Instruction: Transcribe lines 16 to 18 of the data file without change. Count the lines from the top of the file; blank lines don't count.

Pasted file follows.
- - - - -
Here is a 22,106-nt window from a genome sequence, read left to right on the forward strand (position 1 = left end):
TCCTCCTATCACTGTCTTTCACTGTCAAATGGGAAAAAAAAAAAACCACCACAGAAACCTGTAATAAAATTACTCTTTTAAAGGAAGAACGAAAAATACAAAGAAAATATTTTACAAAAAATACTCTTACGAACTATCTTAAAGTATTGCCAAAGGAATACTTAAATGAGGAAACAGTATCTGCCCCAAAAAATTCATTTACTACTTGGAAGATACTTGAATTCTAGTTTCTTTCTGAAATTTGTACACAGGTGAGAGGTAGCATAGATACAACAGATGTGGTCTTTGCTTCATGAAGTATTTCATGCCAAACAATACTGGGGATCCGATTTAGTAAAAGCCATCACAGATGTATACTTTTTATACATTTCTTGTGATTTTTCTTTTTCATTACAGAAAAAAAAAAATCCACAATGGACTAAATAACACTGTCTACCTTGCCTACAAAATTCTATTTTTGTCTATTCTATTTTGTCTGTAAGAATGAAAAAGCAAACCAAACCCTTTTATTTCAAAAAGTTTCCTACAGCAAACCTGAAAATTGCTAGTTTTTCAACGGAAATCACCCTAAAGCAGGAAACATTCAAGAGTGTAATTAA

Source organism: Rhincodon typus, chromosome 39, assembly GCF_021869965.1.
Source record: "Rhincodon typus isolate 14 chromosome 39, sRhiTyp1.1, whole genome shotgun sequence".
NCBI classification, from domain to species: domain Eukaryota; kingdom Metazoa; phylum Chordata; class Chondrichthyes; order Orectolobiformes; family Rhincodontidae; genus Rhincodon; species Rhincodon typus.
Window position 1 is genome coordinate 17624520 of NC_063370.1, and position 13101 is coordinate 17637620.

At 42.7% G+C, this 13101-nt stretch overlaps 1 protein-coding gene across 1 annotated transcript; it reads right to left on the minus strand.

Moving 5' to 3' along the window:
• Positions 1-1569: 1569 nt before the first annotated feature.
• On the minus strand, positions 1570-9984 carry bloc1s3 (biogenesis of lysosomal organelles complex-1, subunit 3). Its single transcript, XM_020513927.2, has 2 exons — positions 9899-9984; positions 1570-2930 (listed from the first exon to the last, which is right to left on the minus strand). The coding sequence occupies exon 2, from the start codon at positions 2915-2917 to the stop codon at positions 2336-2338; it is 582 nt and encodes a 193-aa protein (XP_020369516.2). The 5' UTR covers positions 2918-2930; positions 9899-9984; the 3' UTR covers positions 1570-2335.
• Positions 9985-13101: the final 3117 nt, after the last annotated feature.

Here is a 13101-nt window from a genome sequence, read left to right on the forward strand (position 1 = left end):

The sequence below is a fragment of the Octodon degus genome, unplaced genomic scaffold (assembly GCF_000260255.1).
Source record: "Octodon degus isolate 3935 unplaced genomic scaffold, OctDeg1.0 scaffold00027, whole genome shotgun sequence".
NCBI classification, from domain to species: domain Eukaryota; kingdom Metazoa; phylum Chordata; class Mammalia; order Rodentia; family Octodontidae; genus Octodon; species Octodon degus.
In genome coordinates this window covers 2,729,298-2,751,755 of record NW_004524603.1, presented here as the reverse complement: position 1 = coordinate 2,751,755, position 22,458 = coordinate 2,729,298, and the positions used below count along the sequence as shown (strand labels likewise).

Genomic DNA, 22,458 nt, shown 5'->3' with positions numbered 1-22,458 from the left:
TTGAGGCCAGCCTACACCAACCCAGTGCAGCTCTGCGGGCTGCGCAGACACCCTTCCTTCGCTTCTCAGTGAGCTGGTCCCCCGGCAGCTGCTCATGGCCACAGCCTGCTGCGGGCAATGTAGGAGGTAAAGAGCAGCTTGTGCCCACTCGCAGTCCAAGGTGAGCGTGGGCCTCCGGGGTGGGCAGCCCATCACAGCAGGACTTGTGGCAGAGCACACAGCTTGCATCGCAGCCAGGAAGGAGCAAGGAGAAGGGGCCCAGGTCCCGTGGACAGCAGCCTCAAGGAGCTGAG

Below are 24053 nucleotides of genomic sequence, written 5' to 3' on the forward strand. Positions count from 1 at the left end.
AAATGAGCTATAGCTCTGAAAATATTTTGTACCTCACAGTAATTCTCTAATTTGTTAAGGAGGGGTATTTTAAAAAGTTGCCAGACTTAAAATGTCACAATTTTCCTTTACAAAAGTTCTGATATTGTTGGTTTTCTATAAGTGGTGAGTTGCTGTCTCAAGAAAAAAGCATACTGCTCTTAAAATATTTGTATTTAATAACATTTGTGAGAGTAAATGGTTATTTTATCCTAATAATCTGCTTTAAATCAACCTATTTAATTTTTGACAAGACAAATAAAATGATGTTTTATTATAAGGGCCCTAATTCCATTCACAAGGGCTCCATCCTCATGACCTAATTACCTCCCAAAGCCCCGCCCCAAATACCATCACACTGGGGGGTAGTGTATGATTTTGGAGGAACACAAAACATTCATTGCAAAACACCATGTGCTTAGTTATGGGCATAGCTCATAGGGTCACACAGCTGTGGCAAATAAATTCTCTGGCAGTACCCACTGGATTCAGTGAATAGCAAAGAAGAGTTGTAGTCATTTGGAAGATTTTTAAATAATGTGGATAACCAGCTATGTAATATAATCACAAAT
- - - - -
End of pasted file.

In genome coordinates this window covers 2,729,298-2,751,755 of record NW_004524603.1, presented here as the reverse complement: position 1 = coordinate 2,751,755, position 22,458 = coordinate 2,729,298, and the positions used below count along the sequence as shown (strand labels likewise).

Genomic DNA, 22,458 nt, shown 5'->3' with positions numbered 1-22,458 from the left:
TTGAGGCCAGCCTACACCAACCCAGTGCAGCTCTGCGGGCTGCGCAGACACCCTTCCTTCGCTTCTCAGTGAGCTGGTCCCCCGGCAGCTGCTCATGGCCACAGCCTGCTGCGGGCAATGTAGGAGGTAAAGAGCAGCTTGTGCCCACTCGCAGTCCAAGGTGAGCGTGGGCCTCCGGGGTGGGCAGCCCATCACAGCAGGACTTGTGGCAGAGCACACAGCTTGCATCGCAGCCAGGAAGGAGCAAGGAGAAGGGGCCCAGGTCCCGTGGACAGCAGCCTCAAGGAGCTGAG